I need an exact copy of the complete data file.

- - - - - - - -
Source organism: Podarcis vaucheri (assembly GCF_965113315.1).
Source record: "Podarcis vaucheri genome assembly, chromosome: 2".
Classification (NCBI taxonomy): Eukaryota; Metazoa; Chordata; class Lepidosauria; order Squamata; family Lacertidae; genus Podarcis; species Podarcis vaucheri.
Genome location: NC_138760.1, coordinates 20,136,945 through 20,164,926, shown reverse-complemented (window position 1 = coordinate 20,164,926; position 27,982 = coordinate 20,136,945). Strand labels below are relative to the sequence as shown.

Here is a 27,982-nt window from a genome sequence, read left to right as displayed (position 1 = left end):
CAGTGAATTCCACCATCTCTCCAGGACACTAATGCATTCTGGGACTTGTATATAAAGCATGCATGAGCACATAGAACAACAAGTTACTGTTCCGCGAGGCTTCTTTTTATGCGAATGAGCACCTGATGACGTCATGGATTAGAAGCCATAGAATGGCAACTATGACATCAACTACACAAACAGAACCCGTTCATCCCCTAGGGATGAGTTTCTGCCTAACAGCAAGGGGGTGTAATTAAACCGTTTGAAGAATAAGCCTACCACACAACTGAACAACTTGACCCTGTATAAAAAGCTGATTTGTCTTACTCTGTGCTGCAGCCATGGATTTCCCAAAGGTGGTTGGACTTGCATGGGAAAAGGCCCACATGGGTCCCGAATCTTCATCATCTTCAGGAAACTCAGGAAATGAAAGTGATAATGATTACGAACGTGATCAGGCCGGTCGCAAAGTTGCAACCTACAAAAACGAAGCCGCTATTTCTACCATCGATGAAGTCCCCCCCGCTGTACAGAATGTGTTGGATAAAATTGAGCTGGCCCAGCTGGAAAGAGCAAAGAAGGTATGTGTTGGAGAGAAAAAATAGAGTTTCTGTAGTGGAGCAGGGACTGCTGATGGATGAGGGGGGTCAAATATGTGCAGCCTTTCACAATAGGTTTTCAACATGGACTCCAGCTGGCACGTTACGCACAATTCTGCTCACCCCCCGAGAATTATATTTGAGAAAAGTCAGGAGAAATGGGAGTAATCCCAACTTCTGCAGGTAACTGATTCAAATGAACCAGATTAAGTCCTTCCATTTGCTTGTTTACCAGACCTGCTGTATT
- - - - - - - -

Source organism: Podarcis vaucheri (assembly GCF_965113315.1).
Source record: "Podarcis vaucheri genome assembly, chromosome: 2".
Classification (NCBI taxonomy): Eukaryota; Metazoa; Chordata; class Lepidosauria; order Squamata; family Lacertidae; genus Podarcis; species Podarcis vaucheri.
Genome location: NC_138760.1, coordinates 20,136,945 through 20,164,926, shown reverse-complemented (window position 1 = coordinate 20,164,926; position 27,982 = coordinate 20,136,945). Strand labels below are relative to the sequence as shown.

Here is a 27,982-nt window from a genome sequence, read left to right as displayed (position 1 = left end):
CAGTGAATTCCACCATCTCTCCAGGACACTAATGCATTCTGGGACTTGTATATAAAGCATGCATGAGCACATAGAACAACAAGTTACTGTTCCGCGAGGCTTCTTTTTATGCGAATGAGCACCTGATGACGTCATGGATTAGAAGCCATAGAATGGCAACTATGACATCAACTACACAAACAGAACCCGTTCATCCCCTAGGGATGAGTTTCTGCCTAACAGCAAGGGGGTGTAATTAAACCGTTTGAAGAATAAGCCTACCACACAACTGAACAACTTGACCCTGTATAAAAAGCTGATTTGTCTTACTCTGTGCTGCAGCCATGGATTTCCCAAAGGTGGTTGGACTTGCATGGGAAAAGGCCCACATGGGTCCCGAATCTTCATCATCTTCAGGAAACTCAGGAAATGAAAGTGATAATGATTACGAACGTGATCAGGCCGGTCGCAAAGTTGCAACCTACAAAAACGAAGCCGCTATTTCTACCATCGATGAAGTCCCCCCCGCTGTACAGAATGTGTTGGATAAAATTGAGCTGGCCCAGCTGGAAAGAGCAAAGAAGGTATGTGTTGGAGAGAAAAAATAGAGTTTCTGTAGTGGAGCAGGGACTGCTGATGGATGAGGGGGGTCAAATATGTGCAGCCTTTCACAATAGGTTTTCAACATGGACTCCAGCTGGCACGTTACGCACAATTCTGCTCACCCCCCGAGAATTATATTTGAGAAAAGTCAGGAGAAATGGGAGTAATCCCAACTTCTGCAGGTAACTGATTCAAATGAACCAGATTAAGTCCTTCCATTTGCTTGTTTACCAGACCTGCTGTATT